#PolliNationSA | The secret life of honeybees

Published on April 4th 2021
A close up of a flower
Honeybees are a rather special group of bees. The European and African honeybee is one species that has been divided into several subspecies. Two of these occur in South Africa.
Around the world, they are the most managed crop pollinator, and all managed pollination in South Africa is with the honeybee. The honeybee is worth more in South Africa as a pollinator than a honey producer.
The South Western Cape is a special place for many different bee species and the honeybee is no exception. The Cape has its own unique honeybee, the Cape honeybee. The remainder of South Africa is home to the common honeybee. The Cape honeybee is unique, i.e., there is no honeybee like it anywhere else in the world.
Honeybee dancing to direct others to food. Peter Webb
Honeybee dancing to direct others to food. Photo by Peter Webb.
Apart from the European and African honeybee, five other honeybee species occur in Asia. There are no indigenous honeybees in the Americas, Australia and New Zealand. They introduced honeybees mostly from Europe.
Most animals have in each cell’s nucleus a double-stranded DNA helix, and are called diploid. The sex cells (sperm and egg cell) have only one DNA strand and are called haploid. Fertilization is when egg and sperm cells combine to form a diploid egg, like their parents. Bees, wasps and ants, which are all Hymenoptera, are different.
Egg cells that combine with sperm cells are diploid and are always female, an unfertilized eggs cell becomes males and they are always haploid. Hence the queen can determine whether she will lay female (worker or queen) or male (drone) eggs. Only queens mate so if a worker lays eggs they should, and mostly are, haploid and male. Unlike any other honeybees, Cape honeybee workers can combine two egg cells and lay diploid (female) eggs without ever having mated with a male bee. So mostly if the queen dies without there being any queen cells in the hive the workers cannot make a new queen and the hive will die. Cape honeybees can make new queens.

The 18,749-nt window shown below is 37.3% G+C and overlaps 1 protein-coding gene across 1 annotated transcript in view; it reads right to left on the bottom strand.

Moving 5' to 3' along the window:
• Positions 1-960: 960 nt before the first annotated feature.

Honeybee dancing to direct others to food. Peter Webb
Honeybee taking a meal. Photo by Peter Webb
The unique ability of Cape honeybee workers to lay female eggs caused an interesting problem and demonstrated why species should not be moved to areas where they do not occur naturally. Somebody brought a lot of Cape honeybees to Gauteng quite a long time ago. Apparently, one individual (determined by DNA analysis that I do not understand) had the ability to become a social parasite of the common honeybee. It did not work but inhabited common honeybee hives and started laying female eggs. All the progeny of this bee and their progeny are bees that behave as queens, except that many of them will occur in one hive. So the balance between layers and workers becomes distorted and the hive becomes weaker and dies. These bees do not move far from their mother hives so the problem is with kept bees and not wild honeybees.

To learn more about bees dig into the articles below!

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